If you want to try again then it is all right with me. I am here everyday and I write everyday, usually just for myself, I am a real philosopher. It is not necessary to share directly with others, but it is surely more important to communicate directly with others who are willing and able to make an effort to understand and engage, than it is to write for an imaginary audience.

      And now on top of everything you have made me burn my mung beans, I am not a happy bunny. I take back what I said about keeping it live, one loses control.

      • Sky Talker says:

        Hello Howard!

        My life has been “interesting” of late and i must apologise for my tardiness.

        Now, i am extremely flattered by your assumptions to my educational status however i am obliged, being uneasy maintaining an illusion of authority, to demonstrate the contrary. I am young and am yet to go to university, essentially failing A levels I have no qualifications worth mentioning when dealing with matters of logic.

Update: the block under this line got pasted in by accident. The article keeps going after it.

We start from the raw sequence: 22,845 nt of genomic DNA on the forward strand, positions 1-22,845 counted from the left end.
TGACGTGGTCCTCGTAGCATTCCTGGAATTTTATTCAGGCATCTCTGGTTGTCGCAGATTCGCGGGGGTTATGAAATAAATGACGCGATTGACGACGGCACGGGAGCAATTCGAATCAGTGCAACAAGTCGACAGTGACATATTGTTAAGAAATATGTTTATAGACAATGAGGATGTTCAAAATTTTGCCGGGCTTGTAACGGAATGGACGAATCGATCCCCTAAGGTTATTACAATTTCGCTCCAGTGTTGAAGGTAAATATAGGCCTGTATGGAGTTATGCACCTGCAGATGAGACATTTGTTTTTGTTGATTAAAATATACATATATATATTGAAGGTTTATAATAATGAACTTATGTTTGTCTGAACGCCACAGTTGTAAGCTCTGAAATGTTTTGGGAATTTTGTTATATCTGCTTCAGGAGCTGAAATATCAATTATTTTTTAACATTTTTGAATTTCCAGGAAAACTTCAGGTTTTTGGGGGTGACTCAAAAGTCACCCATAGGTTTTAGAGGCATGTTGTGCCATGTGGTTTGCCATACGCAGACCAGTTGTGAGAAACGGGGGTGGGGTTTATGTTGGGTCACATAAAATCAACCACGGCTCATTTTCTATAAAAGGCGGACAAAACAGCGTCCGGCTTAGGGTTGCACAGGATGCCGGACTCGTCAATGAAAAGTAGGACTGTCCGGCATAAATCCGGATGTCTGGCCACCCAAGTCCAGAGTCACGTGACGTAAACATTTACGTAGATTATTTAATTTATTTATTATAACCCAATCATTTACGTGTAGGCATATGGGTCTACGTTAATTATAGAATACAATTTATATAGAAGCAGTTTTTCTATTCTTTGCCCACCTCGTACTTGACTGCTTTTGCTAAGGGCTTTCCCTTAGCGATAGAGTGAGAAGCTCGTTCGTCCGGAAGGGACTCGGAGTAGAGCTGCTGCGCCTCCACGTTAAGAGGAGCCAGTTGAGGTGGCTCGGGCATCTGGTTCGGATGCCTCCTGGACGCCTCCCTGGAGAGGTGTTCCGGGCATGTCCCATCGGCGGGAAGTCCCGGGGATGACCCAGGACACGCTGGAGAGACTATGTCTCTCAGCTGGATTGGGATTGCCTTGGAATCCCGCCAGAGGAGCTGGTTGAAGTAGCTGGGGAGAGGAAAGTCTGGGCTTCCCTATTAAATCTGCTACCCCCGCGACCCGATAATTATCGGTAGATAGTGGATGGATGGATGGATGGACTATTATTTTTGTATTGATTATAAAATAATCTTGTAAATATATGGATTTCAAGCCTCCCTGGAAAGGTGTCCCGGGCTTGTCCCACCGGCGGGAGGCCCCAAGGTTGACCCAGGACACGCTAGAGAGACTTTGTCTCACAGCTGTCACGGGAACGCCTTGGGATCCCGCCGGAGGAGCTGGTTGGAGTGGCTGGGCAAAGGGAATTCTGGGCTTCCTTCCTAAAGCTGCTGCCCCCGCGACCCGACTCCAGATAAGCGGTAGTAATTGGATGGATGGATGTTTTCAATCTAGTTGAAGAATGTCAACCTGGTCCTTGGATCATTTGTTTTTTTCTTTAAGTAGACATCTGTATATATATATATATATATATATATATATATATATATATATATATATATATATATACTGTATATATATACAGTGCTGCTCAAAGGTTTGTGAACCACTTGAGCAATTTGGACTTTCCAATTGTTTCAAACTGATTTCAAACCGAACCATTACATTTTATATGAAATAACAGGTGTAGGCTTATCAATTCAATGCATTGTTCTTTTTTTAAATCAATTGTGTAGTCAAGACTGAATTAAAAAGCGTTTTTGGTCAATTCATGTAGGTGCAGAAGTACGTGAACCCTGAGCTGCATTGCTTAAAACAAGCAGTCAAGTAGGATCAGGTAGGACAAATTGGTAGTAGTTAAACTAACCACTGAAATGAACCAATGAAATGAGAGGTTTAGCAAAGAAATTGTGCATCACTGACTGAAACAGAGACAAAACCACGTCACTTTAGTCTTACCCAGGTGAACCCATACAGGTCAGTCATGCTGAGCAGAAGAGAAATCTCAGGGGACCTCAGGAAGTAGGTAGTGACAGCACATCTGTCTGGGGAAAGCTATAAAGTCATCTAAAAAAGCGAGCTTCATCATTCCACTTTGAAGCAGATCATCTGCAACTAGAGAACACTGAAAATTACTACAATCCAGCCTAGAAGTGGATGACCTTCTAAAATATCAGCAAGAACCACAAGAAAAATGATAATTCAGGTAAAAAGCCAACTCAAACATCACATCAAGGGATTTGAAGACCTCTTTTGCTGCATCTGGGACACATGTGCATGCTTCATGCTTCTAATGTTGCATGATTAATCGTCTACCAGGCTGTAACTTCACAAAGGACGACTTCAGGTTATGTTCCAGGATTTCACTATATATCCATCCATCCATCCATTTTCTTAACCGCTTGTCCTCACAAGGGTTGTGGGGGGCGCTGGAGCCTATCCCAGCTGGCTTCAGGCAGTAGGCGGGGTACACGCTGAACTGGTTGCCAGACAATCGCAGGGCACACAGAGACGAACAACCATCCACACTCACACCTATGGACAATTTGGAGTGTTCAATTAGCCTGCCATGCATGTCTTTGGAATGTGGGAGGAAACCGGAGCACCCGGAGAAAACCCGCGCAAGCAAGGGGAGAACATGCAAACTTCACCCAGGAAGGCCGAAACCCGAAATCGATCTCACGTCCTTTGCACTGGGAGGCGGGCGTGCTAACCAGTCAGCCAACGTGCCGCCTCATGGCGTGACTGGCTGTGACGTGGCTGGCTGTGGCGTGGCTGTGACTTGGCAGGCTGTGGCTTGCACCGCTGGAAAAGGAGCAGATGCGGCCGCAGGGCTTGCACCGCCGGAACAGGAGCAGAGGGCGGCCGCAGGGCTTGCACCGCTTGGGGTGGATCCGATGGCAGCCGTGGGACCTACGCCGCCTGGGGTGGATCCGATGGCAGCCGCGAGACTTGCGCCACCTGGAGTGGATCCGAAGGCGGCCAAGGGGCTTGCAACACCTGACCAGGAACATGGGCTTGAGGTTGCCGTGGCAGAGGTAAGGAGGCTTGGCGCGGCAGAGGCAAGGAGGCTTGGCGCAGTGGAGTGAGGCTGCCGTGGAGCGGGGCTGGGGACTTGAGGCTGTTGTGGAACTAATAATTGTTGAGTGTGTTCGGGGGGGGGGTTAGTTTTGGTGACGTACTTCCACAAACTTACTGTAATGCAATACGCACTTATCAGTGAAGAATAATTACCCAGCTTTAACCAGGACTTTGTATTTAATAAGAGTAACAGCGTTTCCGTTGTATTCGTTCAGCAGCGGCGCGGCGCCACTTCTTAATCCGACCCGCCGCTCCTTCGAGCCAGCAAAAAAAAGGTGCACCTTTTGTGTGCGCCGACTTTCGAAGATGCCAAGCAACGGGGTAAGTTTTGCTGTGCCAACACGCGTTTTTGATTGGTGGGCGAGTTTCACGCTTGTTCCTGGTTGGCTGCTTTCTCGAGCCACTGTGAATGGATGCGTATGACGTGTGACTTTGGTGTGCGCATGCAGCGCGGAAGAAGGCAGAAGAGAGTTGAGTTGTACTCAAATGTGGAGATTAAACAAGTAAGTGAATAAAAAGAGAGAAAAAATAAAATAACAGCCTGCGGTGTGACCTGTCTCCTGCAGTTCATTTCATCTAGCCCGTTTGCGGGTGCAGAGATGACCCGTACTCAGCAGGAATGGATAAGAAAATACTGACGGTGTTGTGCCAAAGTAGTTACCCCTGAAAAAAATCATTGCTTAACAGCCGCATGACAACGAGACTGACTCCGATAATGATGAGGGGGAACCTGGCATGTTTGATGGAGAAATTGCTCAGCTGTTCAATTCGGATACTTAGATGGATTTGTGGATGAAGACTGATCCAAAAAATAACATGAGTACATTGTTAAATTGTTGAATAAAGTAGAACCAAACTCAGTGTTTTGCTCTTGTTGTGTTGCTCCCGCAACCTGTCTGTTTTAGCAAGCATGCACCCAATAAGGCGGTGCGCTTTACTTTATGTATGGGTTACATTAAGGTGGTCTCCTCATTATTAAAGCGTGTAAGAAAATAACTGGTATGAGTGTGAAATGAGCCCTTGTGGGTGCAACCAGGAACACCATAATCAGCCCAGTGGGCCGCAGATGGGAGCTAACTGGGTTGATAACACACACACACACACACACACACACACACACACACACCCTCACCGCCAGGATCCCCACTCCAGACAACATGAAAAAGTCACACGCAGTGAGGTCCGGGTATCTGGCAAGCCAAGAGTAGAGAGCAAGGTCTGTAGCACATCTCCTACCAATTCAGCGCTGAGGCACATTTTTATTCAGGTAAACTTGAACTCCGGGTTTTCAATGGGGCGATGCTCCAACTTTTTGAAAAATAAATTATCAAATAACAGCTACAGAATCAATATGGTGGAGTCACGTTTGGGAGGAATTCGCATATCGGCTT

The fact you have recognised logical fortitude is not because i hold a level of intelligence or knowledge above any other, but simply because my statements were logical and yours were not. You said it yourself, your thoughts are novel idea’s which all come from “your own method” which i take to mean as thinking.